Instead of permitting individualized bargaining and discrimination, the Commission’s rules should protect users and Internet companies on both fixed and mobile platforms against blocking, discrimination, and paid prioritization, and should make the market for Internet services more transparent. The rules should provide certainty to all market participants and keep the costs of regulation low. (Emphasis added)

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Posted by on May 8, 2014 in government, internet, net neutrality


Digital strategy is government’s Phantom Menace

"Me'sa so happy to get 5-megabit broadband!"

“Me’sa so happy to get 5-megabit broadband!”

The year was 1999 and nerds around the world were abuzz for something they had been waiting a seeming eternity for: a new Star Wars movie. Anticipation and expectations couldn’t have been higher going into George Lucas’ long-promised return to the pop culture phenomenon he had set in motion with the Original Trilogy back in 1977. But then, The Phantom Menace happened. And things got even worse with the next one, Attack of the Clones. Lucas redeemed himself somewhat with his third prequel, Revenge of the Sith – I know this because I just rewatched them – but in the end, there was no denying it. The new Star Wars movies were terrible.

And so it is with the equally long-awaited digital strategy from the Canadian government, titled Digital Canada 150. Believe it or not, there are actually a number of similarities between the movies and this bit of government policy. Nerds like me have been waiting for it forever and it has indeed been in the works for a long time. But most crucially, it’s also abjectly terrible.

Divided into five “pillars” – connecting Canadians, protecting Canadians, economic opportunities, digital government and Canadian content – there’s almost no actual “strategy” in the short, 25-page document, which is perhaps why that word isn’t actually in its title despite it being presented as such. Rather, Digital Canada 150 is more a collection of bullet-point reminders of the government’s recent efforts across a number of technologically-related subjects, such as its development of an app commemorating the War of 1812 and the lowering of corporate taxes. And oh yes, there are lots of pretty pictures and useful factoids, like the one that predicts internet usage is going to increase over the next few years. Good thing that’s in there.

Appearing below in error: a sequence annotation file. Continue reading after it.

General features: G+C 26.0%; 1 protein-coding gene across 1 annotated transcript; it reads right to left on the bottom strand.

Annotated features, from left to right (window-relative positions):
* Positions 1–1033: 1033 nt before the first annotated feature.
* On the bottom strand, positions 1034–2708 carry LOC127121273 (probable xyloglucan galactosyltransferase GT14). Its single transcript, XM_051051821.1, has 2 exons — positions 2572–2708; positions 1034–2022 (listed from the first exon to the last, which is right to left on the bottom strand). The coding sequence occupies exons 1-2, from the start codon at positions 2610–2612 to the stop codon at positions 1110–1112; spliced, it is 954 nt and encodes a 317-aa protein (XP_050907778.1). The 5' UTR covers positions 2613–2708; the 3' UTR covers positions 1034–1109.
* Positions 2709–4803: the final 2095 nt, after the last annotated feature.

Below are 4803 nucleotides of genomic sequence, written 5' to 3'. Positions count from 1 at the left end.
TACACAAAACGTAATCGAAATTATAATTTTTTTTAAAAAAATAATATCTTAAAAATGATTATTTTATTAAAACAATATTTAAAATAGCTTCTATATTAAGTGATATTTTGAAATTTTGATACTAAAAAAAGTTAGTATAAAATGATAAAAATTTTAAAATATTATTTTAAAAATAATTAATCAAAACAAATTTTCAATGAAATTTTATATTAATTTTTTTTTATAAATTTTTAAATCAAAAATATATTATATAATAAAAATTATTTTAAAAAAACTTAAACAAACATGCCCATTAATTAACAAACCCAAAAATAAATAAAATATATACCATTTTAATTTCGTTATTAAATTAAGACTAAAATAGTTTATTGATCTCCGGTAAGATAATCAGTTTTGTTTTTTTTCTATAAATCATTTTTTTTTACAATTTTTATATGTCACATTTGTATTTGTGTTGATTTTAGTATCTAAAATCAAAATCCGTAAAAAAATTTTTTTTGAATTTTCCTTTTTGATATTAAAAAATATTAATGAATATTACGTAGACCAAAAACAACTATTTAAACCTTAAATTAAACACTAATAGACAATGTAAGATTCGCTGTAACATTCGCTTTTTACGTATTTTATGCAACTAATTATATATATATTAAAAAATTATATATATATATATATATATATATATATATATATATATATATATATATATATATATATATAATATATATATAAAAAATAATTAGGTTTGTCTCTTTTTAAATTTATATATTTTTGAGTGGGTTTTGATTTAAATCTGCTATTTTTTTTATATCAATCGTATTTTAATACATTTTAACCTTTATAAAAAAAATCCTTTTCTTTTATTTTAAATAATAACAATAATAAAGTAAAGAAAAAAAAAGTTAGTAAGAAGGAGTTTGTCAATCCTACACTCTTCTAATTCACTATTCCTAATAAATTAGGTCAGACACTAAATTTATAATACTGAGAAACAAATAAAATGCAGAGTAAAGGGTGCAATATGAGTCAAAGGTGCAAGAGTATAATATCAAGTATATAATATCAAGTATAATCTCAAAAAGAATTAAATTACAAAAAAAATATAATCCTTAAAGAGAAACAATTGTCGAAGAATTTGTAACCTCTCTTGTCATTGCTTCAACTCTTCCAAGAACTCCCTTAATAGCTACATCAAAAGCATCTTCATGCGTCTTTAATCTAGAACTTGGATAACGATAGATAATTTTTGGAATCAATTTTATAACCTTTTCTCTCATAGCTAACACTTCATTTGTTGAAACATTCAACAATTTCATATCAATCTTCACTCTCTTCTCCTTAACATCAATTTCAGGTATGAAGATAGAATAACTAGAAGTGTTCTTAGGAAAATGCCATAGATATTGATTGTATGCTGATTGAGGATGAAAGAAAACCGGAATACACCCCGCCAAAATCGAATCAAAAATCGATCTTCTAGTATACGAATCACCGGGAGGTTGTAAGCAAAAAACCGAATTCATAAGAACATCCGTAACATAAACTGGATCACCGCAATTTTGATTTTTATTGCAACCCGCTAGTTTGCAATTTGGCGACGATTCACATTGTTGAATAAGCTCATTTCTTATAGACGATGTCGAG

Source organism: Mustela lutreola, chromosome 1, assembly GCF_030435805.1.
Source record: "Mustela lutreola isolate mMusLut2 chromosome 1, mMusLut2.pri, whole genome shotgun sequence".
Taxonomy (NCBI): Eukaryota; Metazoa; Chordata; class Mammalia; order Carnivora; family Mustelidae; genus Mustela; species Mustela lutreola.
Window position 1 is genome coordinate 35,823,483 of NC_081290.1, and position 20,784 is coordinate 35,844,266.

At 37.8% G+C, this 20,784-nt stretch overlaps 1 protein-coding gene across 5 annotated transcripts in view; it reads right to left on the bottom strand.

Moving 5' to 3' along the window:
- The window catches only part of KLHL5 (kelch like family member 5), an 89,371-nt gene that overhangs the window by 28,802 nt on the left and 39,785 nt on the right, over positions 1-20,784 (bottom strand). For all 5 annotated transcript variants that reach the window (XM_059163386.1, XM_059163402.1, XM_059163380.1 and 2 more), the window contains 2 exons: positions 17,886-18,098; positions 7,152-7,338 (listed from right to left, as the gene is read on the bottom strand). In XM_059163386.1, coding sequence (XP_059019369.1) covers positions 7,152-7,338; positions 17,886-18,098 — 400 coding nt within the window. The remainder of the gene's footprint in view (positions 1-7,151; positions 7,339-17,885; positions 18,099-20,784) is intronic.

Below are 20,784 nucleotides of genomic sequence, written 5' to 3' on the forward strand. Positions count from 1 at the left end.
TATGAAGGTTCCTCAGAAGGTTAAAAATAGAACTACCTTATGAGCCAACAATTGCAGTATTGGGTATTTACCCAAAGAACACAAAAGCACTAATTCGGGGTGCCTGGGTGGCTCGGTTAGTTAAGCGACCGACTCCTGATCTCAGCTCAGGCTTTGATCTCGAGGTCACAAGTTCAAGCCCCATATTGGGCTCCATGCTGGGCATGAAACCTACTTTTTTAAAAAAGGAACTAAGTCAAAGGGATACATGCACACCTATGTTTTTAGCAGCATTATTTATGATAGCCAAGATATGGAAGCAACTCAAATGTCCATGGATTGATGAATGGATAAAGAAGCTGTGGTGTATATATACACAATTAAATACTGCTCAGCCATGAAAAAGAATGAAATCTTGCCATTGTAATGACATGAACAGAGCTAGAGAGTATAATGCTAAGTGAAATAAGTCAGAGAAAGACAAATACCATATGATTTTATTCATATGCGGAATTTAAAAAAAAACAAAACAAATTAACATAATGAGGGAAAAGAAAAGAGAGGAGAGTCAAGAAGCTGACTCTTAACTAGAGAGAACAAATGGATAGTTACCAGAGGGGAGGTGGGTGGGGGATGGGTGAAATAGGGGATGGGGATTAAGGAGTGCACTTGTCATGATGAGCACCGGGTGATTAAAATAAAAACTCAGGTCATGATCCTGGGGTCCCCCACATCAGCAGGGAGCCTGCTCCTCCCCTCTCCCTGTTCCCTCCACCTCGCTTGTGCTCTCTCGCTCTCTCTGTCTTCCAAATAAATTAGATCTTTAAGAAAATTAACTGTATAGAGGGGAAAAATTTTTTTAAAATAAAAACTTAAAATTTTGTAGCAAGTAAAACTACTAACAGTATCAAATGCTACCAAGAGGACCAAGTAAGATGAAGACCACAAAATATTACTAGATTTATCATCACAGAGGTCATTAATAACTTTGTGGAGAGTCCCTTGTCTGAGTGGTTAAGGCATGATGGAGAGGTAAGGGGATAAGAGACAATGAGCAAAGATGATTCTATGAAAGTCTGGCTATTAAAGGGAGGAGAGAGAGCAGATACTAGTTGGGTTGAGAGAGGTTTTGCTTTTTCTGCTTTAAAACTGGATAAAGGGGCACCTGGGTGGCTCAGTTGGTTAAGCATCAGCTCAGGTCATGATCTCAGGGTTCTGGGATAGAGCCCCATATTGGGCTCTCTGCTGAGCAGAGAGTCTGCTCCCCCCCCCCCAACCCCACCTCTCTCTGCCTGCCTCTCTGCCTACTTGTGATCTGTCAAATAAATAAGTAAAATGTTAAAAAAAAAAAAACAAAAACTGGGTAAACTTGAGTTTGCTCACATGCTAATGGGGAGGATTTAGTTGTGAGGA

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Posted by on April 8, 2014 in government


Canada’s wireless policy has lacked ambition

Is Industry Minister James Moore out of wireless tricks?

Is Industry Minister James Moore out of wireless tricks?

With the imminent unveiling on Friday of Canada’s long-overdue digital strategy – titled Digital Canada 150 – it’s perhaps timely to take a look at how the federal government has fared in its most visible – and often volatile – technology-oriented policy: wireless. Since the declaration in 2007 by then-Industry Minister Jim Prentice that the Canadian wireless market suffered from too high prices and too little choice, the Conservatives have effectively waged war on the country’s three big incumbents, Bell, Rogers and Telus.

Its main weapon in this battle was spectrum, or the public airwaves that all wireless carriers need in order to operate. In 2008, the government held a spectrum auction that blocked off 40 per cent of these airwaves for new companies, which ultimately gave rise to the likes of Wind, Mobilicity and Public Mobile, as well as new wireless operations from cable companies Videotron and Eastlink. Six years later, the cable companies are doing well, but the other three are either dead or on their way to the grave.